Kids! Collect stories about the Civil War and Civil Rights! The National Park Service is offering more than 500 trading cards to mark the 150th anniversary of the Civil War. Visit a park in person to earn a card (sorry, cards cannot be mailed). Ask a ranger or stop by the visitor center at a participating park. You can view all the cards online and discover stories from nearly 90 national parks in 31 states and the District of Columbia. You'll be surprised at what you will learn.
Abraham Lincoln was born in the slave state of Kentucky in 1809. His parents, church, and schooling, however, led him to write the editor of a Kentucky newspaper in 1864, "I am naturally anti-slavery. If slavery in not wrong, nothing is wrong. I can not remember when I did not so think, and feel."
Presidents Lincoln and Davis
Abraham Lincoln and Jefferson Davis were both born in Kentucky in one-room log cabins only 150 miles apart and 8 months different in age. Their opposing viewpoints as adults would lead US President Lincoln to wage war against Confederate President Davis in order to preserve the Union and abolish slavery.
Senator Orville Browning
Browning shared President Lincoln's fears over what might happen if border slave states joined the Confederacy. Lincoln's letter to Browning in September 1861 reflects his anxiety concerning the state of his birth: "I think to lose Kentucky is nearly the same as to lose the whole game." Surviving Confederate attack, Kentucky remained in the Union.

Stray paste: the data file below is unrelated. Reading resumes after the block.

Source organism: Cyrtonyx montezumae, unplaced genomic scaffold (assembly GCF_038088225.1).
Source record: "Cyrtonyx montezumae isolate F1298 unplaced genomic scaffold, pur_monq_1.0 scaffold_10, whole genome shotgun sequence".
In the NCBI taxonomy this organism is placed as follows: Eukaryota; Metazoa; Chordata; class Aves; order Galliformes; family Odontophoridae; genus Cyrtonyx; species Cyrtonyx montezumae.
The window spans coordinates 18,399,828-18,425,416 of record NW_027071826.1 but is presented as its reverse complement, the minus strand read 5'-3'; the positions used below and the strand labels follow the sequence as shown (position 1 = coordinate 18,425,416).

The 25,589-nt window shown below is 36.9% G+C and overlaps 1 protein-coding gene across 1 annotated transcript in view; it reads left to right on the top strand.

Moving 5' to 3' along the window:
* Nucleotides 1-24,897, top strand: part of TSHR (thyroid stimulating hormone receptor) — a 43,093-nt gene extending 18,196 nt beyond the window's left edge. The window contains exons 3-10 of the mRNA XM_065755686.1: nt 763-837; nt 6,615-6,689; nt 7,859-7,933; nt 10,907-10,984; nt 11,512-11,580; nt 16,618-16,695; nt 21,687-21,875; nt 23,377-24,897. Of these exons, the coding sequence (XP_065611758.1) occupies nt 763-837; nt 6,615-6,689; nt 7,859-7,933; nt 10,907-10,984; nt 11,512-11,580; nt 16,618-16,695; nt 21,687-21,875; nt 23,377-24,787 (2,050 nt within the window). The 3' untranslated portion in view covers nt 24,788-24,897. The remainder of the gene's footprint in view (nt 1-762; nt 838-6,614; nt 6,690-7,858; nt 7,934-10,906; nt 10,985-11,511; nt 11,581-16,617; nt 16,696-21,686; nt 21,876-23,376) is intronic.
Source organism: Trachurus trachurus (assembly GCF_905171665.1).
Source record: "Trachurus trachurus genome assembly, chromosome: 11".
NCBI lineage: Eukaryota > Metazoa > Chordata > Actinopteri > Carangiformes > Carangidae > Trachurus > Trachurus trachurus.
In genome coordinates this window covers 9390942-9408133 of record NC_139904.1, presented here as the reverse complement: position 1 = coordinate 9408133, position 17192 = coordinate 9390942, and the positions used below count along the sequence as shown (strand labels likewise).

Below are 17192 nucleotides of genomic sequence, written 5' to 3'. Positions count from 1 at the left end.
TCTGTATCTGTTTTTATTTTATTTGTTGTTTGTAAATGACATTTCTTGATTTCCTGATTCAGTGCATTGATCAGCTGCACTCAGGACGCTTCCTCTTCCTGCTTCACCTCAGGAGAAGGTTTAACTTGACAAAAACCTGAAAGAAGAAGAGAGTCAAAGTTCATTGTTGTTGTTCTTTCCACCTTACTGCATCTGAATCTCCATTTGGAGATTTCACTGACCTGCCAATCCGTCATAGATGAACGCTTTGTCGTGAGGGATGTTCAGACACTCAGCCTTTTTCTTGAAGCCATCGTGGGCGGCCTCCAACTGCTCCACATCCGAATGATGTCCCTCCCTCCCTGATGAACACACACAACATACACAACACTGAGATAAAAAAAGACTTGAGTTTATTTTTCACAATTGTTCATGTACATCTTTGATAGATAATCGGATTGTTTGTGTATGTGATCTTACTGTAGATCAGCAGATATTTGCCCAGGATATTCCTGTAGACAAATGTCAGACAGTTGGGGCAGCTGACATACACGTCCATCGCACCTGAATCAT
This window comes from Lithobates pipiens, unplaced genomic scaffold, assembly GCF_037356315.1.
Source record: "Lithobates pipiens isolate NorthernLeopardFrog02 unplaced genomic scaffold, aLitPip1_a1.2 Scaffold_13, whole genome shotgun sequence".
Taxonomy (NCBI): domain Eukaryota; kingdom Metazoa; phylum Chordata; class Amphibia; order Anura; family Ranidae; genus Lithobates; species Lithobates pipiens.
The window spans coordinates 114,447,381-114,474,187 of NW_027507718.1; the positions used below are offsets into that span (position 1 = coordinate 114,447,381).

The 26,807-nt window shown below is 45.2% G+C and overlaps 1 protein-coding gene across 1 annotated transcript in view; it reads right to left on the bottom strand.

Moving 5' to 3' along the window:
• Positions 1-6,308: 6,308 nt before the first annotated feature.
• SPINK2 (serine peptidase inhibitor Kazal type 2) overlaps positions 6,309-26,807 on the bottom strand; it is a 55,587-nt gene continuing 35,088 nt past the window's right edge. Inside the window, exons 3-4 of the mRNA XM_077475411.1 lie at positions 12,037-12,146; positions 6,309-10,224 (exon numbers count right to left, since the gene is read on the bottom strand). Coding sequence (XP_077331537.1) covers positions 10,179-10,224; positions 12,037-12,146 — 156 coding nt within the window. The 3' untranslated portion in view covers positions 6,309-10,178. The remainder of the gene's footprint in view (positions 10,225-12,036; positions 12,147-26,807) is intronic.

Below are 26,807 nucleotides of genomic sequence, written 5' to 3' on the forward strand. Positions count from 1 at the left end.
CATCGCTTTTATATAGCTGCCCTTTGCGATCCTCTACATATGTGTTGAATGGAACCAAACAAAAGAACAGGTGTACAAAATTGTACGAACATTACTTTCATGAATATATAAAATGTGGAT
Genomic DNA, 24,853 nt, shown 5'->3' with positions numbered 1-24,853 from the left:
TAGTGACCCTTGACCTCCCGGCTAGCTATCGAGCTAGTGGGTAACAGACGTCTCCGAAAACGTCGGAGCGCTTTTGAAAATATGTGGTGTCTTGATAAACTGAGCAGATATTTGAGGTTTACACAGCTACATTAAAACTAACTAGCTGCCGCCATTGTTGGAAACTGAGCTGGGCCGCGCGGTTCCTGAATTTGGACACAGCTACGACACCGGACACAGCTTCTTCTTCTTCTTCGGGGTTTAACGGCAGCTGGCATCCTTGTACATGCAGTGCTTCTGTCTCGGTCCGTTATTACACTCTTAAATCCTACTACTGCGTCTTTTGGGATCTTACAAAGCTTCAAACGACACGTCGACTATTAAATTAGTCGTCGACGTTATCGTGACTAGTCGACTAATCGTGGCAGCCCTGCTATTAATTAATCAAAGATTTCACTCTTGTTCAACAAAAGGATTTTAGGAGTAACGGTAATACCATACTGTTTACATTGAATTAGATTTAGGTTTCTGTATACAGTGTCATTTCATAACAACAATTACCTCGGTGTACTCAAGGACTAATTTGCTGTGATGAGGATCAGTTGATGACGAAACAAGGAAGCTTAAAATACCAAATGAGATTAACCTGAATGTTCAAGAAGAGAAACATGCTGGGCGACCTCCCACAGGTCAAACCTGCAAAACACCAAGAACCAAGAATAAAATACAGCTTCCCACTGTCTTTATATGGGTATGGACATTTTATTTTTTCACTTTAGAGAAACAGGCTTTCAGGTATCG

Burning Courthouses in Kentucky
Kentuckians found it impossible to remain neutral as the Civil War came to their towns. Twenty-two Kentucky courthouses were burned; twelve by Confederates, eight by guerrillas, two by Union accident. The LaRue County Courthouse in Hodgenville, near the birthplace of Abraham Lincoln, was used as Union barricks until guerrillas set it on fire February 21, 1865.
Birthplace of the Nation's "Savior"
Fifty years after the Civil War began, President William H. Taft spoke at the dedication of the Memorial Building that houses a log cabin symbolic of Abraham Lincoln's birthplace. Taft called on the nation to appreciate Lincoln as its "savior" and to recognize his "earnest passions to secure [African Americans'] freedom and equality of opportunity."